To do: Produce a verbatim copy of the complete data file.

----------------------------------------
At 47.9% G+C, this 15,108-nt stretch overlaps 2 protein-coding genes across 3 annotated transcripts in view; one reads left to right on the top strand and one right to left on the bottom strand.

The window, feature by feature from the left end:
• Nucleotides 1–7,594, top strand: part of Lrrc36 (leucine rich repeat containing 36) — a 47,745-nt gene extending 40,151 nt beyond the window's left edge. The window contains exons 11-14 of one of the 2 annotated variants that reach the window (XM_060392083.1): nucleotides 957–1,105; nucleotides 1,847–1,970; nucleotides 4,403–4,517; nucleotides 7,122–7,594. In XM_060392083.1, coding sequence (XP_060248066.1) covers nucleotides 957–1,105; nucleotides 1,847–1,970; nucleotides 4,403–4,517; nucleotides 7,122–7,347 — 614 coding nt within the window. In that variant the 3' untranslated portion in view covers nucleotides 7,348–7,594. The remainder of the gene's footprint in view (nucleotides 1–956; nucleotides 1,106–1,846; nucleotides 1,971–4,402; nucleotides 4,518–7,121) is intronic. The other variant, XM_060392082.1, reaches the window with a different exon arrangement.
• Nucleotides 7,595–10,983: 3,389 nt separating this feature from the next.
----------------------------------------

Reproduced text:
At 47.9% G+C, this 15,108-nt stretch overlaps 2 protein-coding genes across 3 annotated transcripts in view; one reads left to right on the top strand and one right to left on the bottom strand.

The window, feature by feature from the left end:
• Nucleotides 1–7,594, top strand: part of Lrrc36 (leucine rich repeat containing 36) — a 47,745-nt gene extending 40,151 nt beyond the window's left edge. The window contains exons 11-14 of one of the 2 annotated variants that reach the window (XM_060392083.1): nucleotides 957–1,105; nucleotides 1,847–1,970; nucleotides 4,403–4,517; nucleotides 7,122–7,594. In XM_060392083.1, coding sequence (XP_060248066.1) covers nucleotides 957–1,105; nucleotides 1,847–1,970; nucleotides 4,403–4,517; nucleotides 7,122–7,347 — 614 coding nt within the window. In that variant the 3' untranslated portion in view covers nucleotides 7,348–7,594. The remainder of the gene's footprint in view (nucleotides 1–956; nucleotides 1,106–1,846; nucleotides 1,971–4,402; nucleotides 4,518–7,121) is intronic. The other variant, XM_060392082.1, reaches the window with a different exon arrangement.
• Nucleotides 7,595–10,983: 3,389 nt separating this feature from the next.